Cell biology

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Not to be confused with Cell (biology). Cell biology_sentence_0

Cell biology (also cellular biology or cytology) is a branch of biology studying the structure and function of the cell, also known as the basic unit of life. Cell biology_sentence_1

Cell biology encompasses both prokaryotic and eukaryotic cells and can be divided into many sub-topics which may include the study of cell metabolism, cell communication, cell cycle, biochemistry, and cell composition. Cell biology_sentence_2

The study of cells is performed using several techniques such as cell culture, various types of microscopy, and cell fractionation. Cell biology_sentence_3

These have allowed for and are currently being used for discoveries and research pertaining to how cells function, ultimately giving insight into understanding larger organisms. Cell biology_sentence_4

Knowing the components of cells and how cells work is fundamental to all biological sciences while also being essential for research in biomedical fields such as cancer, and other diseases. Cell biology_sentence_5

Research in cell biology is interconnected to other fields such as genetics, molecular genetics, biochemistry, molecular biology, medical microbiology, immunology, and cytochemistry. Cell biology_sentence_6

History Cell biology_section_0

Cells were first seen in 17th century Europe with the invention of the compound microscope. Cell biology_sentence_7

In 1665, Robert Hooke termed the building block of all living organisms as "cells" after looking at a piece of cork and observing a cell-like structure, however, the cells were dead and gave no indication to the actual overall components of a cell. Cell biology_sentence_8

A few years later, in 1674, Anton Van Leeuwenhoek was the first to analyze live cells in his examination of algae. Cell biology_sentence_9

All of this preceded the cell theory which states that all living things are made up of cells and that cells are the functional and structural unit of organisms. Cell biology_sentence_10

This was ultimately concluded by plant scientist, Matthias Schleiden and animal scientist, Theodor Schwann in 1839, who viewed live cells in plant and animal tissue, respectively. Cell biology_sentence_11

19 years later, Rudolf Virchow further contributed to the cell theory, adding that all cells come from the division of pre-existing cells. Cell biology_sentence_12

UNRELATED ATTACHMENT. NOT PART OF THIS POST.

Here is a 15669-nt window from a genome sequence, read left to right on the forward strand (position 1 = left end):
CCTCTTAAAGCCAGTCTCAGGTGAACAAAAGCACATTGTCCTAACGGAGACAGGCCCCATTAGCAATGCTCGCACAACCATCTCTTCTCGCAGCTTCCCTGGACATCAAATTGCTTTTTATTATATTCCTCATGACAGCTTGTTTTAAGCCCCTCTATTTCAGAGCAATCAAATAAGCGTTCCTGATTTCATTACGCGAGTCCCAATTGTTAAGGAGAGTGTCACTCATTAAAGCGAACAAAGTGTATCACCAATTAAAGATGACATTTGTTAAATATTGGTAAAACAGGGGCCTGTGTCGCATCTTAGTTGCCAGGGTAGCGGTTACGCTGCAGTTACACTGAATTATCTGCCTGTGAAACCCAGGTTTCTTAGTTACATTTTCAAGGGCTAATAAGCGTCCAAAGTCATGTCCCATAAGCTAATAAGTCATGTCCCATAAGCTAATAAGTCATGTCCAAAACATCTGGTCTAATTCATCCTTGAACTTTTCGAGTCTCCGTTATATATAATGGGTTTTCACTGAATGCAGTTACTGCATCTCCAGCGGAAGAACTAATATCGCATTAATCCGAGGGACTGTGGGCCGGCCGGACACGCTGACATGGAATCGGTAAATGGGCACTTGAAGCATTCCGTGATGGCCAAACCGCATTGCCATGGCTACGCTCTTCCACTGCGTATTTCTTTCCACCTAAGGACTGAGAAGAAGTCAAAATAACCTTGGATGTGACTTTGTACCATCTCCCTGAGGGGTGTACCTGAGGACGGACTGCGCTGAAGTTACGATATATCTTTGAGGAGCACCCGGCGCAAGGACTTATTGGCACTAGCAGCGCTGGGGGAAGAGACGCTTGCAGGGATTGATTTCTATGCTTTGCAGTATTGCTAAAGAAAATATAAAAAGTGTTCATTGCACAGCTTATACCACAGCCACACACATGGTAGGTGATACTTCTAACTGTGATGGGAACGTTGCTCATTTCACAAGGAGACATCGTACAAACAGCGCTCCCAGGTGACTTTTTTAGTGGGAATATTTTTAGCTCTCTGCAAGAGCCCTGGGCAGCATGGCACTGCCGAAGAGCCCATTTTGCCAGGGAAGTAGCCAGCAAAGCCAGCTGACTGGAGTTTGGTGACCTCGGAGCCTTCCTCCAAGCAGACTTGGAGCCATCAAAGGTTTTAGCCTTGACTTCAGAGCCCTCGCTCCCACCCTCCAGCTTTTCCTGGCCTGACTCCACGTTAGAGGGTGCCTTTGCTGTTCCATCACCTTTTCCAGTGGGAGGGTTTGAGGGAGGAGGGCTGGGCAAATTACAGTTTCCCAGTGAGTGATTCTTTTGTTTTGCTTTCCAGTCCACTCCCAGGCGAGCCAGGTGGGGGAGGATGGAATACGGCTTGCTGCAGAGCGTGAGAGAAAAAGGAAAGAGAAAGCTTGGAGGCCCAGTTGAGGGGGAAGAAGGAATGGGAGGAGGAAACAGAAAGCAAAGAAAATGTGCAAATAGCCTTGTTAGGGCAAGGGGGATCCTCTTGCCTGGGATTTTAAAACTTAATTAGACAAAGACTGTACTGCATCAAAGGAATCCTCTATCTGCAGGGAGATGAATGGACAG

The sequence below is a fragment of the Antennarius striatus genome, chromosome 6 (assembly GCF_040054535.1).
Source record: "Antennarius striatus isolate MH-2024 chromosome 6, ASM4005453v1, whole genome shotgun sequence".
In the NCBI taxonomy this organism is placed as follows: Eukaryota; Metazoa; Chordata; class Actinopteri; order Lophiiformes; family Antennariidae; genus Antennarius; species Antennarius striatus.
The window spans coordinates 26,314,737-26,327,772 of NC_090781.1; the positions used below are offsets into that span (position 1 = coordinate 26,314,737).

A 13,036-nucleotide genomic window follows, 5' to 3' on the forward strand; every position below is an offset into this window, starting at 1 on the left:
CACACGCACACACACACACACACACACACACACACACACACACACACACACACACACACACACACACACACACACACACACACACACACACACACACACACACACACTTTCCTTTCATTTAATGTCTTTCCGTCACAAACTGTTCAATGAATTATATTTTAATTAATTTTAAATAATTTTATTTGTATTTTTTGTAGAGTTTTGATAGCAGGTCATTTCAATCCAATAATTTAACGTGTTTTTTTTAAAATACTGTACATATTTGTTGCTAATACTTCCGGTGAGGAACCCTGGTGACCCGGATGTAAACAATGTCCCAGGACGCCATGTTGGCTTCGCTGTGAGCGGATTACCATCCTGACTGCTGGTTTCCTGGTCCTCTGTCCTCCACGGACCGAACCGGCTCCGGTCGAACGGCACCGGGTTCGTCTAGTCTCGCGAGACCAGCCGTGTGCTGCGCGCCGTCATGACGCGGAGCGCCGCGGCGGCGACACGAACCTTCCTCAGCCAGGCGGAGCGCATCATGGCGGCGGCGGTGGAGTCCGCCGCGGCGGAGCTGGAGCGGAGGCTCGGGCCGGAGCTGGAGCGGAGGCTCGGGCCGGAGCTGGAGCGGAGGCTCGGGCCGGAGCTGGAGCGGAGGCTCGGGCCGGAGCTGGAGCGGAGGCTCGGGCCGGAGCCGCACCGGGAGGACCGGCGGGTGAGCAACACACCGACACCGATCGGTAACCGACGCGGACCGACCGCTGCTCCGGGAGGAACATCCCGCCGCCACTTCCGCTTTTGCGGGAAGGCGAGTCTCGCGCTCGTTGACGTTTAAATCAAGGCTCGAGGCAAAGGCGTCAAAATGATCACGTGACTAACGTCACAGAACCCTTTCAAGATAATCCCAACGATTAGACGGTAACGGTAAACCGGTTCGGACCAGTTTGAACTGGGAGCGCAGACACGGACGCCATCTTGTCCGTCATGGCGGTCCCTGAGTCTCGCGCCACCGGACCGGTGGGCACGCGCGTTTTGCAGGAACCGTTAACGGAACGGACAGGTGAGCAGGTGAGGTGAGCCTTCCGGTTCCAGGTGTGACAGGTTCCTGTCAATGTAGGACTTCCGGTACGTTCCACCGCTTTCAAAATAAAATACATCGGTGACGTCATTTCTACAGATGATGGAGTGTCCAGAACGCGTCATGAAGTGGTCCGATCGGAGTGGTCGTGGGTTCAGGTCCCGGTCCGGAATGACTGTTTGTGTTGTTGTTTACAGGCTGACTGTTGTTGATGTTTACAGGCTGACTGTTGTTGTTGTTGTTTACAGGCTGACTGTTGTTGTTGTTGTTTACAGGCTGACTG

Although widely accepted, there have been many studies that question the validity of the cell theory. Cell biology_sentence_13

Viruses, for example, lack common characteristics of a living cell, such as membranes, cell organelles, and the ability to reproduce by themselves. Cell biology_sentence_14

Scientists have struggled to decide whether viruses are alive or not and whether they are in agreement with the cell theory. Cell biology_sentence_15

Techniques Cell biology_section_1

Modern-day cell biology research looks at different ways to culture and manipulate cells outside of a living body to further research in human anatomy and physiology, and to derive medications. Cell biology_sentence_16

The techniques by which cells are studied have evolved. Cell biology_sentence_17

Due to advancements in microscopy, techniques and technology have allowed for scientists to hold a better understanding of the structure and function of cells. Cell biology_sentence_18

Many techniques commonly used to study cell biology are listed below: Cell biology_sentence_19

Cell biology_unordered_list_0

  • Cell culture: Utilizes rapidly growing cells on media which allows for a large amount of a specific cell type and an efficient way to study cells.Cell biology_item_0_0
  • Fluorescence microscopy: Fluorescent markers such as GFP, are used to label a specific component of the cell. Afterwards, a certain light wavelength is used to excite the fluorescent marker which can then be visualized.Cell biology_item_0_1
  • Phase-contrast microscopy: Uses the optical aspect of light to represent the solid, liquid, and gas phase changes as brightness differences.Cell biology_item_0_2
  • Confocal microscopy: Combines fluorescence microscopy with imaging by focusing light and snap shooting instances to form a 3-D image.Cell biology_item_0_3
  • Transmission electron microscopy: Involves metal staining and the passing of electrons through the cells, which will be deflected upon interaction with metal. This ultimately forms an image of the components being studies.Cell biology_item_0_4
  • Cytometry: The cells are placed in the machine which uses a beam to scatter the cells based on different aspects and can therefore separate them based on size and content. Cells may also be tagged with GFP-florescence and can be separated that way as well.Cell biology_item_0_5
  • Cell fractionation: This process requires breaking up the cell using high temperature or sonification followed by centrifugation to separate the parts of the cell allowing for them to be studied separately.Cell biology_item_0_6

Cell classification and composition Cell biology_section_2

There are two fundamental classifications of cells: prokaryotic and eukaryotic. Cell biology_sentence_20

Prokaryotic cells are distinguished from eukaryotic cells by the absence of a cell nucleus or other membrane bound organelle. Cell biology_sentence_21

Prokaryotic cells are much smaller than eukaryotic cells, making them the smallest form of life. Cell biology_sentence_22

The study of eukaryotic cells is typically the main focus of cytologists, whereas prokaryotic cells are the focus of microbiologists. Cell biology_sentence_23

Prokaryotic cells Cell biology_section_3